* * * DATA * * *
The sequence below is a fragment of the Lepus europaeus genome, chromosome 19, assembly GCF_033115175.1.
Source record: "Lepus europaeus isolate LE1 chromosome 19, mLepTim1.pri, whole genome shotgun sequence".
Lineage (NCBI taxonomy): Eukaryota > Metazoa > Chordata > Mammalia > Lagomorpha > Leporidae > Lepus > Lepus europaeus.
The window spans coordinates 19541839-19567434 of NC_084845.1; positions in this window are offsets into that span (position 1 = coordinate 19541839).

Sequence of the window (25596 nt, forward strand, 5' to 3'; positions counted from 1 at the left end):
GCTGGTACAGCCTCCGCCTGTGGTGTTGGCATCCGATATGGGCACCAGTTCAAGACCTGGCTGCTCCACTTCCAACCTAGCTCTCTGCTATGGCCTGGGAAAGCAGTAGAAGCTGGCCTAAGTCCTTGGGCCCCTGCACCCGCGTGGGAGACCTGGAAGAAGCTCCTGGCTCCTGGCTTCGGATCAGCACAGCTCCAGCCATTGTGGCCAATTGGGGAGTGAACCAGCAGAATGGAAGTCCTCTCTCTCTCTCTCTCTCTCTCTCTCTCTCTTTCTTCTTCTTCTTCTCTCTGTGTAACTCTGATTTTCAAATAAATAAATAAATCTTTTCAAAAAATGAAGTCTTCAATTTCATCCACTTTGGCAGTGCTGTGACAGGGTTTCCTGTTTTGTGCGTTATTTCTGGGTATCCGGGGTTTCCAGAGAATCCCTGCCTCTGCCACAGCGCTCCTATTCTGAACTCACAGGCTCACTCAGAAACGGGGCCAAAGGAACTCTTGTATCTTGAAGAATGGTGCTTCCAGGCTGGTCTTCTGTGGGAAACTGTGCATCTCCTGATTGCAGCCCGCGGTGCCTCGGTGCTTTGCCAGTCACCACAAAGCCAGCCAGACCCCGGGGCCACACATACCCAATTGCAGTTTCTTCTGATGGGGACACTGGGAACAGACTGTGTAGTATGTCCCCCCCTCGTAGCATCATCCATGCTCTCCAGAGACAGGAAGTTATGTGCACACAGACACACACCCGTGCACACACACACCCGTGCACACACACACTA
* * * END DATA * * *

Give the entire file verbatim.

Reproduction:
The sequence below is a fragment of the Lepus europaeus genome, chromosome 19, assembly GCF_033115175.1.
Source record: "Lepus europaeus isolate LE1 chromosome 19, mLepTim1.pri, whole genome shotgun sequence".
Lineage (NCBI taxonomy): Eukaryota > Metazoa > Chordata > Mammalia > Lagomorpha > Leporidae > Lepus > Lepus europaeus.
The window spans coordinates 19541839-19567434 of NC_084845.1; positions in this window are offsets into that span (position 1 = coordinate 19541839).

Sequence of the window (25596 nt, forward strand, 5' to 3'; positions counted from 1 at the left end):
GCTGGTACAGCCTCCGCCTGTGGTGTTGGCATCCGATATGGGCACCAGTTCAAGACCTGGCTGCTCCACTTCCAACCTAGCTCTCTGCTATGGCCTGGGAAAGCAGTAGAAGCTGGCCTAAGTCCTTGGGCCCCTGCACCCGCGTGGGAGACCTGGAAGAAGCTCCTGGCTCCTGGCTTCGGATCAGCACAGCTCCAGCCATTGTGGCCAATTGGGGAGTGAACCAGCAGAATGGAAGTCCTCTCTCTCTCTCTCTCTCTCTCTCTCTCTCTTTCTTCTTCTTCTTCTCTCTGTGTAACTCTGATTTTCAAATAAATAAATAAATCTTTTCAAAAAATGAAGTCTTCAATTTCATCCACTTTGGCAGTGCTGTGACAGGGTTTCCTGTTTTGTGCGTTATTTCTGGGTATCCGGGGTTTCCAGAGAATCCCTGCCTCTGCCACAGCGCTCCTATTCTGAACTCACAGGCTCACTCAGAAACGGGGCCAAAGGAACTCTTGTATCTTGAAGAATGGTGCTTCCAGGCTGGTCTTCTGTGGGAAACTGTGCATCTCCTGATTGCAGCCCGCGGTGCCTCGGTGCTTTGCCAGTCACCACAAAGCCAGCCAGACCCCGGGGCCACACATACCCAATTGCAGTTTCTTCTGATGGGGACACTGGGAACAGACTGTGTAGTATGTCCCCCCCTCGTAGCATCATCCATGCTCTCCAGAGACAGGAAGTTATGTGCACACAGACACACACCCGTGCACACACACACCCGTGCACACACACACTA